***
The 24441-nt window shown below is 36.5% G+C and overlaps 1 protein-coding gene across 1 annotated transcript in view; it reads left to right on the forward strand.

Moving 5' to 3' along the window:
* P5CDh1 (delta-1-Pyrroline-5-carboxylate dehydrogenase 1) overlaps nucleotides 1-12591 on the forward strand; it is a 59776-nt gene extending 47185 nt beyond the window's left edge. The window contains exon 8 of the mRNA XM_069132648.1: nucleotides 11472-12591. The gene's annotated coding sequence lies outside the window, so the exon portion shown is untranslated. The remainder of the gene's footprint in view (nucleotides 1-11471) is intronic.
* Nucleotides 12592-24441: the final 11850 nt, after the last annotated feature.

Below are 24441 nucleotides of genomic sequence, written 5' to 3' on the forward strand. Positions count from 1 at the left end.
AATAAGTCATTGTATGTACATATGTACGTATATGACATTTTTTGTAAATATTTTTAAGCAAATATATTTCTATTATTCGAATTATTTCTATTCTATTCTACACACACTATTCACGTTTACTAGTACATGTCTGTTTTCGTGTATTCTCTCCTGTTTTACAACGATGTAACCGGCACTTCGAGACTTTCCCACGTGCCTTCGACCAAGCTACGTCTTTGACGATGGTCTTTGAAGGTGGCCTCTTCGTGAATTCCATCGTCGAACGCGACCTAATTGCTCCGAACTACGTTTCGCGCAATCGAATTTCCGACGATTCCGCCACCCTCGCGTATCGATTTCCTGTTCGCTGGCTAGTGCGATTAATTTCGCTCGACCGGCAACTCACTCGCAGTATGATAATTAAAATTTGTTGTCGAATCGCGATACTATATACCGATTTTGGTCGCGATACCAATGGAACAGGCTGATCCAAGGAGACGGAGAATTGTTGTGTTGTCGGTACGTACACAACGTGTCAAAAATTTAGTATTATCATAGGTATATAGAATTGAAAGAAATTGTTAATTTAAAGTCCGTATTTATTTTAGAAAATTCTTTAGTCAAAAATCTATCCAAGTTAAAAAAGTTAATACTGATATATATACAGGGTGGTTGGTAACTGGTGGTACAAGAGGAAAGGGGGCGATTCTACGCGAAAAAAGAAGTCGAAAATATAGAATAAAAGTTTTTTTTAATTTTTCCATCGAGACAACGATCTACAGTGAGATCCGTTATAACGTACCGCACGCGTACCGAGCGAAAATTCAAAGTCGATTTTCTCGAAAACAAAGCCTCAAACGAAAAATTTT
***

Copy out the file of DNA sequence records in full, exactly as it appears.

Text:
The 24441-nt window shown below is 36.5% G+C and overlaps 1 protein-coding gene across 1 annotated transcript in view; it reads left to right on the forward strand.

Moving 5' to 3' along the window:
* P5CDh1 (delta-1-Pyrroline-5-carboxylate dehydrogenase 1) overlaps nucleotides 1-12591 on the forward strand; it is a 59776-nt gene extending 47185 nt beyond the window's left edge. The window contains exon 8 of the mRNA XM_069132648.1: nucleotides 11472-12591. The gene's annotated coding sequence lies outside the window, so the exon portion shown is untranslated. The remainder of the gene's footprint in view (nucleotides 1-11471) is intronic.
* Nucleotides 12592-24441: the final 11850 nt, after the last annotated feature.

Below are 24441 nucleotides of genomic sequence, written 5' to 3' on the forward strand. Positions count from 1 at the left end.
AATAAGTCATTGTATGTACATATGTACGTATATGACATTTTTTGTAAATATTTTTAAGCAAATATATTTCTATTATTCGAATTATTTCTATTCTATTCTACACACACTATTCACGTTTACTAGTACATGTCTGTTTTCGTGTATTCTCTCCTGTTTTACAACGATGTAACCGGCACTTCGAGACTTTCCCACGTGCCTTCGACCAAGCTACGTCTTTGACGATGGTCTTTGAAGGTGGCCTCTTCGTGAATTCCATCGTCGAACGCGACCTAATTGCTCCGAACTACGTTTCGCGCAATCGAATTTCCGACGATTCCGCCACCCTCGCGTATCGATTTCCTGTTCGCTGGCTAGTGCGATTAATTTCGCTCGACCGGCAACTCACTCGCAGTATGATAATTAAAATTTGTTGTCGAATCGCGATACTATATACCGATTTTGGTCGCGATACCAATGGAACAGGCTGATCCAAGGAGACGGAGAATTGTTGTGTTGTCGGTACGTACACAACGTGTCAAAAATTTAGTATTATCATAGGTATATAGAATTGAAAGAAATTGTTAATTTAAAGTCCGTATTTATTTTAGAAAATTCTTTAGTCAAAAATCTATCCAAGTTAAAAAAGTTAATACTGATATATATACAGGGTGGTTGGTAACTGGTGGTACAAGAGGAAAGGGGGCGATTCTACGCGAAAAAAGAAGTCGAAAATATAGAATAAAAGTTTTTTTTAATTTTTCCATCGAGACAACGATCTACAGTGAGATCCGTTATAACGTACCGCACGCGTACCGAGCGAAAATTCAAAGTCGATTTTCTCGAAAACAAAGCCTCAAACGAAAAATTTT